Alice Springs, Australia.  It was 37C when we landed at 5 pm!  But yet, the weather is pleasant compared to Darwin! 

Darwin, Australia. Visited a local animal park and were captivated by the birds of pray.  Today we heard that the monsoon is headed back to the Top End right after Easter.  Apparently all of this rain we've been having is nothing compared to the monsoon! 

Jabiru, Australia.  We are in the midst of Kakadu National Park - a real Crocodile Dundee kind of place - in the wet season!  That means it rains several times a day, and when its not raining you wish it was.  The temperatures are high and the humidity is unbearable, unless it is about to rain, then you can feel a cool breeze.  Anika is terrified of the snakes, spiders and crocodiile.  She calls this The Land of Snapping Jaws and Shooting Venom

Hong Kong.  What a place!  We have felt so at home here, and imagine this: you are standing at a pedestrian crossing.  It turns green, and the cars actually stop and let you cross!  It is nice to be in Hong Kong!  In China we just laughed whenever the pedestrian lights turned green.  We couldn't figure out what they were for - they had no impact on the level of vehicular traffic crossing over the pedestrian crossing, nor on the frame of mind of the drivers, who firmly believe they have the right-of-way and to whom it doesn't even occur that we will not jump out of their way.  Perhaps they really were simply intended for bicycles, as Tasha suggested.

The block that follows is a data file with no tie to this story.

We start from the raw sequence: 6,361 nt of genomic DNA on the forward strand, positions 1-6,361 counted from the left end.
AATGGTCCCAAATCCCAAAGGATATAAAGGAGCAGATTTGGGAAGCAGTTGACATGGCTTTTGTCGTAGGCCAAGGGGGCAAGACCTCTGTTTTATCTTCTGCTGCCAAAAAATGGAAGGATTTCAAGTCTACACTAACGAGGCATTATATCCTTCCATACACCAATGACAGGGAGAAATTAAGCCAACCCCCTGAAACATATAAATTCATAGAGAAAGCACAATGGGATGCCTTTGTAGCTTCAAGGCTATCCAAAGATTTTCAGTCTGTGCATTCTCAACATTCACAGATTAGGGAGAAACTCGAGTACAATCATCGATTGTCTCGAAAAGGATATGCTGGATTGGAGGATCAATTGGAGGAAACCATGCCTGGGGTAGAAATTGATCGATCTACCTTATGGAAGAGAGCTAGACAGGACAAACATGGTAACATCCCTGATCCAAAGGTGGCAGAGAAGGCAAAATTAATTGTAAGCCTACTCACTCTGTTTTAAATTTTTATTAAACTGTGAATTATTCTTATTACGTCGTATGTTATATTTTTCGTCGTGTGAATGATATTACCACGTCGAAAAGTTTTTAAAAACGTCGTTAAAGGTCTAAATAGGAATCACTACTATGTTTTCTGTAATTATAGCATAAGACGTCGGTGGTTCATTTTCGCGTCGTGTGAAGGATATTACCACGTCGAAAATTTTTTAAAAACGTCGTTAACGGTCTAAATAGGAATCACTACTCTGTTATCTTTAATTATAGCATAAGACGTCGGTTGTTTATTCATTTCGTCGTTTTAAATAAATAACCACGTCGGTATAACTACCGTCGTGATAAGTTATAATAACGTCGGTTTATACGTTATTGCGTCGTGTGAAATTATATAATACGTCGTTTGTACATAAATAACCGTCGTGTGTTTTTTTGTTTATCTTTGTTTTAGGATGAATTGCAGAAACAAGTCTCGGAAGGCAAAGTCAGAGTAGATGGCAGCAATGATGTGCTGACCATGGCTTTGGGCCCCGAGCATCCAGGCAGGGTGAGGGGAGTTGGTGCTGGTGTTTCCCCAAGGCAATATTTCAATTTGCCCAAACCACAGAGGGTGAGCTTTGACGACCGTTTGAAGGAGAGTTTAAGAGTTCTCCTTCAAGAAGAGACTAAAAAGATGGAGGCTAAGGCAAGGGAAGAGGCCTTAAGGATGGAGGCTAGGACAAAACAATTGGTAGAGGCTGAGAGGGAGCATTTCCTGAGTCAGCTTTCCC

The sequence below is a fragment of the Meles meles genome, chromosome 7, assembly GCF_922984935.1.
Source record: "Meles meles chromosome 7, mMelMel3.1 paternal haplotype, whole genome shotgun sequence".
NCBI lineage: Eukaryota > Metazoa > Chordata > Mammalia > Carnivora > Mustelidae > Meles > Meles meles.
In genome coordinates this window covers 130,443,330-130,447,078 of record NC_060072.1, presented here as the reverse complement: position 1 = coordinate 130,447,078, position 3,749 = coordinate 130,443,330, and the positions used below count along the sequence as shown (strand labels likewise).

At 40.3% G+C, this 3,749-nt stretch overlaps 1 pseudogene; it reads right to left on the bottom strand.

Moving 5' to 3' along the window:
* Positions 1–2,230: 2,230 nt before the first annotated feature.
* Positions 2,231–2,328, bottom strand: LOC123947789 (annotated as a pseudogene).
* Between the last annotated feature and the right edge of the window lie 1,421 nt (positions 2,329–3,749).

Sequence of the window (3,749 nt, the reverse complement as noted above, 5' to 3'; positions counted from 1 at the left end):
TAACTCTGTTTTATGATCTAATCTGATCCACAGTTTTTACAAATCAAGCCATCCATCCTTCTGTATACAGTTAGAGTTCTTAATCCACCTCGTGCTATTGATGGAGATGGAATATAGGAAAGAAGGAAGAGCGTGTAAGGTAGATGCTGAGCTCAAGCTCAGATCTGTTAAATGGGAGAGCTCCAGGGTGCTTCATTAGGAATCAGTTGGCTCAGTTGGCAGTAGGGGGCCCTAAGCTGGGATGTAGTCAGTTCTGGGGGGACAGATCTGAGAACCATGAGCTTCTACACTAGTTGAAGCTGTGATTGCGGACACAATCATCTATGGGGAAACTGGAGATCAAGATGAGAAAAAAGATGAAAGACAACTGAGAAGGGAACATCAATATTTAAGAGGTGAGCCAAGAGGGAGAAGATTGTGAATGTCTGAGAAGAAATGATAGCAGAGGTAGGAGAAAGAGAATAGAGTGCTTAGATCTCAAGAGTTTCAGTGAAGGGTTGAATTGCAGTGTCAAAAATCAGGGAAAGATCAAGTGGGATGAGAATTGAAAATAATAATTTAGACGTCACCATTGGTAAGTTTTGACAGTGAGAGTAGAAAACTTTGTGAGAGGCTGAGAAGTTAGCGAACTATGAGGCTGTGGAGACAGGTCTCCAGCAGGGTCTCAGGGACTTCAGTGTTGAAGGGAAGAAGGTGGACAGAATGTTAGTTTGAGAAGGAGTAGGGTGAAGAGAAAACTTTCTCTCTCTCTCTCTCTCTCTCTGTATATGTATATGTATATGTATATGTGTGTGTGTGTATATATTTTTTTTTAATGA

Beijing, China.  The City of Wide Streets!  In China traffic lights do not seem to apply to buses and taxis, perhaps they are merely guidelines.  Yesterday Tasha and I we chatting while crossing the road on a green pedestrian walk when a bus came barreling around a corner forcing us to jump out of the way!   That'll get your heart pumping! 

Xi'an, China.  This is a city of 8 million inhabitants!  That makes it comparable in size to the Chicago metropolitan area!  And if it weren't for the Terracotta Soldiers, I would never have heard of it!

Shanghai, China. This place feels a little bit like home.  Tall buildings abound!  Every imaginable designer clothing store with 2 blocks of our hotel.  And delicious Chinese food everywhere!  What an amazing Science Museum

Guilin, China.  We came here to see the mountains, if you can call them that.  Have you ever played with wet sand, letting it drip between your fingers making a long tubular hill of sand?  These mountains have that shape.  In the mist they are hauntingly beautiful. 

Kyoto, Japan. The historic capital of Japan, this is a modern city with historical overtones.  We have seen the most beautiful gardens, had tea, eaten who knows what (most of it quite good) and wandered in the bamboo forests. 

Nagoya, Japan.  We spent an enlightening day in Toyota City!  Wow.  To watch 4 different car models in all different colors and configurations, including right and left hand drive, roll off of a single assembly line was amazing!  The kids thought the welding robots were the most impressive. 

Ho Chi Minh City, Vietnam. We arrived in time for Tet.  Happy New Year! May the kitchen gods bring only glowing reports of your family to heaven and may the Year of the Rat bring you nothing but good fortunes. 

Siem Reap, Cambodia.  The temple complexes here are huge!  Most impressive is the complex that is hidden by Banyon trees, Looking like a a stone sprouting grasses from its crevasses.